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Photoshop CC One-on-One is back, and this installment teaches you how to build on your basic knowledge and achieve next-level effects with this premiere image-editing program. Industry pro Deke McClelland shows you how to seamlessly move and patch areas of a photo with the Content-Aware toolset; stretch the brightness of a scene with automatic and custom Levels adjustments; create intricate designs with text and shapes; and morph an image with layer effects and transformations. Deke also shares his techniques for sharpening details, whether addressing noise and highlight/shadow clipping or camera shake, and converting a full-color image to black and white. The final chapters show you how to best print and save images for the web, making sure all your hard work pays off in the final output.
In this movie, I''ll show you how to preview an image at exactly the size it will print, right here inside the image window. Now, before we start, I should tell you one of the things you're going to need is either tape measure or some sort of ruler, so that you can measure your screen. And also, this only works when you're printing at a 100%. So what I recommend you do is go up to the File > Print. Confirm that the Scale value is set to 100%. If it's not, go ahead and reset it. Also turn on my Center checkbox to center the image, and then I'd go ahead and click on the Print button in order to print that job.
So, I can later compare it to what I see on screen. Now, what you're supposed to be able to do, is go to the File > Print Size. But if you're doing this along with me, you will find that the image you just printed and the image you're seeing on screen are actually different sizes. And that's because, by default, the command does not work. You have to first make Photoshop aware of your screen's resolution. And that means measuring your screen and figuring out the size of the pixel display.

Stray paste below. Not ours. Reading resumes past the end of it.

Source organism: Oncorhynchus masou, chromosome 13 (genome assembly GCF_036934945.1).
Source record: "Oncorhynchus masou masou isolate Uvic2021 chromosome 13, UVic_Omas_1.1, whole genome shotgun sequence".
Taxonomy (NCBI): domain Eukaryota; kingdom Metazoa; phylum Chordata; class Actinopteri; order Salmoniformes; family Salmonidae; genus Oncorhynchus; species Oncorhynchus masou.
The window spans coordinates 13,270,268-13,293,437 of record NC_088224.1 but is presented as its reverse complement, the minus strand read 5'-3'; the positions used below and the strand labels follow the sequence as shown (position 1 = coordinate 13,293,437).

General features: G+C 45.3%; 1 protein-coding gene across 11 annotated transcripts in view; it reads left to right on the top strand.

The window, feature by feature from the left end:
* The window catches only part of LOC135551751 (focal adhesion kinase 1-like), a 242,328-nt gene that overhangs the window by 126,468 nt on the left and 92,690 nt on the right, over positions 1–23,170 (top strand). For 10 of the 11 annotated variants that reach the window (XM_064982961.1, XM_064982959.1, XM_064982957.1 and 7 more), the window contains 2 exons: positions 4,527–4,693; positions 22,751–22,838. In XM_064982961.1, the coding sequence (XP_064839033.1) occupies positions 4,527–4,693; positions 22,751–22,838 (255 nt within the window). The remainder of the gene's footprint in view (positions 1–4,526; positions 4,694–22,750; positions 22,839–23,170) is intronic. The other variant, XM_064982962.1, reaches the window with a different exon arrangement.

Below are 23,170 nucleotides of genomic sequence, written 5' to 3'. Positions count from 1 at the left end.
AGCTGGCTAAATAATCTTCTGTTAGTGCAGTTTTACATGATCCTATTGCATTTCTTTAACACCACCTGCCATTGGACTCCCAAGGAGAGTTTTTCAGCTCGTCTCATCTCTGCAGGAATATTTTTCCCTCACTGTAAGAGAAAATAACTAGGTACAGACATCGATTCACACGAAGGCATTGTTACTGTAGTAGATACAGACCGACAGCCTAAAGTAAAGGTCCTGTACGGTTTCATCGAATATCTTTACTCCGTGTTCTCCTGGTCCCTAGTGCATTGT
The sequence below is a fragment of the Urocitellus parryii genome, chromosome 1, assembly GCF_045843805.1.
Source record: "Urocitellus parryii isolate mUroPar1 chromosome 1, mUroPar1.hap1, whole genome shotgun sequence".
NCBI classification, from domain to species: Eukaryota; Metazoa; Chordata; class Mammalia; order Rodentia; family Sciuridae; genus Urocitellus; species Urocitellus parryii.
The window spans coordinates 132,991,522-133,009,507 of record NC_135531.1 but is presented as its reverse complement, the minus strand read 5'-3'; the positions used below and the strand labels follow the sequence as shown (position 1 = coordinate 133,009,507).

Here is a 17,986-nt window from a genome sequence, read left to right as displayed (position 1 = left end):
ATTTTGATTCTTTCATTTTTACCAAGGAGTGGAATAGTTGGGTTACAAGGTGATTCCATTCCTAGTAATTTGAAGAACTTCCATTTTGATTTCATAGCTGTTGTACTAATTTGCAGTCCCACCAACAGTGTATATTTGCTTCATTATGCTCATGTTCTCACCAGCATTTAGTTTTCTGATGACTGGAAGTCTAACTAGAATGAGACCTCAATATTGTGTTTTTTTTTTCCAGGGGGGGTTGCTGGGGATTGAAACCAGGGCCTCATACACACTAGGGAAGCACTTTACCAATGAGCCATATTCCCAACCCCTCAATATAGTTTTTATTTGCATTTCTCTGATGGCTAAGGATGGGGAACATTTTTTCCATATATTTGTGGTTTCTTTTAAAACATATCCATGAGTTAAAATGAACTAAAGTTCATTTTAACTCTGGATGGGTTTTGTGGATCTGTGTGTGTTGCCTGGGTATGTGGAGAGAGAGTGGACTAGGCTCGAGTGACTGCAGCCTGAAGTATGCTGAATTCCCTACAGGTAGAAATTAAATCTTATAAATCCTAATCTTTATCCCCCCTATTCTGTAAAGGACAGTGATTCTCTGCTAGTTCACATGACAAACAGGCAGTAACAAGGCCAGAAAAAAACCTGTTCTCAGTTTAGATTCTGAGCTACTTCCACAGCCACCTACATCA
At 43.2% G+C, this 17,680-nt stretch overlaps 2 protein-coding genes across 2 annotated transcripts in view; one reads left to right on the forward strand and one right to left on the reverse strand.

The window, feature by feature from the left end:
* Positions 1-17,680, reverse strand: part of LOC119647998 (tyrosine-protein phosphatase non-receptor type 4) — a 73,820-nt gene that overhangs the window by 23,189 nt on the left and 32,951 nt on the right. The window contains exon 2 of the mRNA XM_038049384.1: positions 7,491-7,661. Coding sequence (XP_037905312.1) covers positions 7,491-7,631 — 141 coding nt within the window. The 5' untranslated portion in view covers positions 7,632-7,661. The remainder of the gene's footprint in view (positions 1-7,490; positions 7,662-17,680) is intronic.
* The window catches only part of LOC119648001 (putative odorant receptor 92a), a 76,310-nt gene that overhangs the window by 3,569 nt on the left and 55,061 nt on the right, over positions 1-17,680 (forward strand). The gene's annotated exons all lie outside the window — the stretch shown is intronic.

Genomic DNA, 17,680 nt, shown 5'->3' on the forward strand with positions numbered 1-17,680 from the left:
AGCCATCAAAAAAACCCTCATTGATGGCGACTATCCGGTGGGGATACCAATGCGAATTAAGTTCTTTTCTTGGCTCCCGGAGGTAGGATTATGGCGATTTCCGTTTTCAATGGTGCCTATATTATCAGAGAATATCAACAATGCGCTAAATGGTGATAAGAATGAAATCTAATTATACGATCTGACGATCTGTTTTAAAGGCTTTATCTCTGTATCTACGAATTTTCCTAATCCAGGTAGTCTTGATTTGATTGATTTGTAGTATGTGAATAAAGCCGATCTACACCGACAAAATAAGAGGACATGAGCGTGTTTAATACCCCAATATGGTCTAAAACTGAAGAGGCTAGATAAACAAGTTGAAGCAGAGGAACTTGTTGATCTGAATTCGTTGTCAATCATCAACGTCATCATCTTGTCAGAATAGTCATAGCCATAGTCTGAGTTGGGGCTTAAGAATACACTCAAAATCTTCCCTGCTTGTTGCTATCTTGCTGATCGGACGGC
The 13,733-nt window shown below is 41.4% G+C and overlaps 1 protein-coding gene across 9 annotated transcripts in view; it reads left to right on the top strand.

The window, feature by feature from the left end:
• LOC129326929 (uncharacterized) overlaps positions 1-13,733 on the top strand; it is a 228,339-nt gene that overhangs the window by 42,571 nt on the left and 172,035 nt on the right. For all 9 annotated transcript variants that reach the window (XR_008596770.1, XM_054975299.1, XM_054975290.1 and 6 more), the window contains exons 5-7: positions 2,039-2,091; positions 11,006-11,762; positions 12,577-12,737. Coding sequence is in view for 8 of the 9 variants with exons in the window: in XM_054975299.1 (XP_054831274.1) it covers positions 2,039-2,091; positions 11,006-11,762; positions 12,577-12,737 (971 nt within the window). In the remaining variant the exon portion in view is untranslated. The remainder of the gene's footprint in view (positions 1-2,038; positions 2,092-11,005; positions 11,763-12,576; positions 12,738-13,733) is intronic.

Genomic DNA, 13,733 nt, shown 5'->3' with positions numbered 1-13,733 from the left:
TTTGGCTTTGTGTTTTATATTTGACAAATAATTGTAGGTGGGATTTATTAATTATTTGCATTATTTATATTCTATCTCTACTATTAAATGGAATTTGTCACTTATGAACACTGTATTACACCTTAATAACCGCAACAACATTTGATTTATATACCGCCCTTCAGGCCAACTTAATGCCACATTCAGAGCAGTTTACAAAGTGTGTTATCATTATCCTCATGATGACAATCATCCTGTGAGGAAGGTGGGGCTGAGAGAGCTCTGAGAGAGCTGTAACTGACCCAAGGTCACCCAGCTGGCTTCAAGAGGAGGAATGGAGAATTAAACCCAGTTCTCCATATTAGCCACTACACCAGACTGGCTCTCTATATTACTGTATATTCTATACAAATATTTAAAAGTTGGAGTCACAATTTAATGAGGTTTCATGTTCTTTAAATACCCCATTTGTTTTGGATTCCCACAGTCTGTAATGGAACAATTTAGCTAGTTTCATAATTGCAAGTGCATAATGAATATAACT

So, step one is to measure the width of the entire screen. Now, mind you, you're not measuring the frame around the monitor, just the bright imageable area of that screen. Now, in my case, I'm working on a 23-inch monitor. But monitors are measured diagonally. After all that's the biggest measurement. And display vendors like to make their devices sound as big as possible. My 23-inch screen actually measures 20 inches wide. So that's the first number you have to find out.
The second number you get to on a Mac the same way you get to those color options. I'll go ahead and zoom in here, so we can see what I'm talking about. You choose Apple > System Preferences, and you click on the Display icon. And then, you find the width value. How wide is the screen in pixels? Here on the PC, I press the Window button and the D key, in order to switch to the desktop. Then I'd right-click inside the image window and choose Screen Resolution. And I can see that the recommended resolution is 1920 pixels wide.
We only care about the width value because I only measured the width of my screen. In my case, however, I have the resolution set to 1280 by 720, which is how we record these videos. Next, I'd go ahead and bring up my calculator. And you take the resolution value and you divide it by the measurement. So if I were working on a standard monitor, I would take 1920 and I would go ahead and divide it by 20, like so. And I would find out that the actual resolution of my monitor is 96 pixels per inch.
In my case, it's different though, since I only have my monitor set to 1280. I'll go ahead and divide it by twenty, and I find out that my screen's resolution is 64 pixels per inch. Alright. Now I'm going to switch back to Photoshop and I'm going to turn off that text layer right there. Now, we're going to change a preference setting and the easiest way to bring up the Preferences dialog box is to press Ctrl + K here on a PC or Cmd + K on a Mac. And then, I'll switch to the seventh item down, Units & Rulers.
And notice the screen Resolution Value, which is set to 72 pixels per inch by default. There's just about no monitor out there that has this resolution set that low. Mine does, I'm just at 64 pixels per inch. But more likely, you're anywhere between 96 pixels per inch, as with the standard PC display, and all the way up to something like 120 pixels per inch if you're working with, say, a MacBook Pro or some other portable device with a really nice screen. But as I say, mine just crack down to 64 pixels per inch.
So I'll go ahead and enter that number. Then I'll click OK. And now, whatever number you've entered should be able to, now go up to the View > Print Size. And Photoshop will zoom the image to its printed size. And now, you should be able to take that piece of paper that you just printed, hold it up to the screen, and find out that the images are, if not absolutely identical than very nearly so. And that's how you preview the image at the exact size it will print here in Photoshop.
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